Back in November 2016, Mauritian SBM Holdings paid Kes.100 to purchase one Kenyan bank. Fidelity Bank, which at that time was going through financial turmoil was sold to SBM Bank at a throwaway price.
The 100 shilling price was agreed upon by two teams of transaction advisors, separately hired by SBM and Fidelity Bank shareholders, did a valuation analysis and agreed that the bank was worth a dollar. SBM Holdings said that Fidelity Bank was barely meeting its statutory obligation for it to continue offering banking services thanks to governance and management within the institution.
“The third party entities did the valuation and their findings were mutually agreed upon by the two parties. Everybody signed on the document and everybody felt that it was the right value otherwise the transaction would not have taken place,” said Moses Harding, an advisor to the SBM Holdings board.
However, the one hundred shilling price came with a 2 billion shillings baggage. SBM Holdings was required to inject 2 billion shillings into the revival of Fidelity Bank after the sale goes through. “From the valuation, the assumption is that we paid one dollar but we needed to make it a performing entity… they were defaulters on all regulatory parameters. To upgrade that into a performing entity and ensure all parameters are within the regulatory requirements we promised to pump in Sh2 billion capital,” explained Mr Harding.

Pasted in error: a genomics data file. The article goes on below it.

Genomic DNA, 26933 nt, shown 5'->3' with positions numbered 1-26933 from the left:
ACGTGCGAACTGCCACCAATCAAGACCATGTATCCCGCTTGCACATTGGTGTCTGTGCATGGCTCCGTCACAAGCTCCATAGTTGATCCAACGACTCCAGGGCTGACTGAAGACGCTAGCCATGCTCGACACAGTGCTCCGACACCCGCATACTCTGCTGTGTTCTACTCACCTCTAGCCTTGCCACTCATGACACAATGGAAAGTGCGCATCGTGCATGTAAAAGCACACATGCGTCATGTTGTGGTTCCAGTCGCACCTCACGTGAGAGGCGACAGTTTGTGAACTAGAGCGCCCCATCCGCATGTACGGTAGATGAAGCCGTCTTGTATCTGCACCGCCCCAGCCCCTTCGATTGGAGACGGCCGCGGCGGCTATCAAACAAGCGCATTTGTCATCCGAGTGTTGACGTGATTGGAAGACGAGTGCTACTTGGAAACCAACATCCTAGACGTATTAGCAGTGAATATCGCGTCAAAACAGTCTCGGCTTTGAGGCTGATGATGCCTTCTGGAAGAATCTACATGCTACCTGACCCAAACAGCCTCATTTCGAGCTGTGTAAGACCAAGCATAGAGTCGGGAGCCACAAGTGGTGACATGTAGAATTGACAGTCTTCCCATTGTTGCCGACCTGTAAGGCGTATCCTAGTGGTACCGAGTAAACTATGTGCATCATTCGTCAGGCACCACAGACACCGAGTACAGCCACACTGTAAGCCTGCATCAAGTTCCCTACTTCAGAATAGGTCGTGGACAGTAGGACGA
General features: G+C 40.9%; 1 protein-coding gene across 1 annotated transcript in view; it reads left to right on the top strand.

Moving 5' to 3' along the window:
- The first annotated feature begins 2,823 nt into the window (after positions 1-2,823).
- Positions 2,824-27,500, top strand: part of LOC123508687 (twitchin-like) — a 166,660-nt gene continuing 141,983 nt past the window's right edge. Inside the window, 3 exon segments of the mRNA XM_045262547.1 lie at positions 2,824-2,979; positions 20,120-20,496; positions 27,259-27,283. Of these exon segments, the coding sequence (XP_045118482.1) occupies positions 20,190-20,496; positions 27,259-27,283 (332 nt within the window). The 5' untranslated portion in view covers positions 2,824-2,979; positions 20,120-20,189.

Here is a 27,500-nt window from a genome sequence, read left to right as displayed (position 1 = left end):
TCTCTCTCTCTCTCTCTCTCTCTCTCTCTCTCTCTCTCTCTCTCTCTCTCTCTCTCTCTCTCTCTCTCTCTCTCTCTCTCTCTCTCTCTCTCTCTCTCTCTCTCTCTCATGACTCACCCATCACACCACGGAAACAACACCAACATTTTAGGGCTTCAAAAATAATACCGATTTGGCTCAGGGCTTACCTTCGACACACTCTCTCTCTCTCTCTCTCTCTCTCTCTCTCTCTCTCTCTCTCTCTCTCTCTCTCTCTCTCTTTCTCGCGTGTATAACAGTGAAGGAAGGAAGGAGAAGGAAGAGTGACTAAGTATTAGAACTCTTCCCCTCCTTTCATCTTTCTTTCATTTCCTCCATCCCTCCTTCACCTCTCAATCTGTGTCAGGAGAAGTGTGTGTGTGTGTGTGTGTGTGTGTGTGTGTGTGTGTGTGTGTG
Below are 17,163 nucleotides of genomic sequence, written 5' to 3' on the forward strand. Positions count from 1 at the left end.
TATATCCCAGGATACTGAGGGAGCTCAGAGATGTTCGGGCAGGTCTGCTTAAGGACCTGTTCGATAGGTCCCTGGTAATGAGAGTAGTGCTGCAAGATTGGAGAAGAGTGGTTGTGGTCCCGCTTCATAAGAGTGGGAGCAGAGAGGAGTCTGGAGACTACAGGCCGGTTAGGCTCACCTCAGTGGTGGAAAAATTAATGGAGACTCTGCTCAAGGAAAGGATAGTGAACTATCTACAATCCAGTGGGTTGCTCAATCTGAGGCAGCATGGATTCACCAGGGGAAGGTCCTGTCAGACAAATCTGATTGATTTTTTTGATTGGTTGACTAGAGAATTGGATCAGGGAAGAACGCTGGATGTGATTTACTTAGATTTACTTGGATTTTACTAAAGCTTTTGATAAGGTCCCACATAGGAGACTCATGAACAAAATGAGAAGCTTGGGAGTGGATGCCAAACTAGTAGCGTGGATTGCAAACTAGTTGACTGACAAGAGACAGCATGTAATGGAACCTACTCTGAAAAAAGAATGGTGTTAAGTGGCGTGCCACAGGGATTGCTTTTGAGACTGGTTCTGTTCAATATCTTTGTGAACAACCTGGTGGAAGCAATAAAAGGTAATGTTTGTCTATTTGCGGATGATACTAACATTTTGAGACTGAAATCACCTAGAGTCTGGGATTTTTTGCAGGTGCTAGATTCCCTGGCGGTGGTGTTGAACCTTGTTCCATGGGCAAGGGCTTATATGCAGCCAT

The hardest hit by the sale were Fidelity Bank shareholders who would walk home with nothing. Despite the sale agreement containing the Kes.2 Billion price, this was a capital injection thus, “the amount could not go to the shareholders,” as Harding put it.
In May 2017, Fidelity Bank rebranded to SBM Bank after the buyout went through. This went down in Kenyan history, possibly the world, as the cheapest price an institution paid to acquire a bank!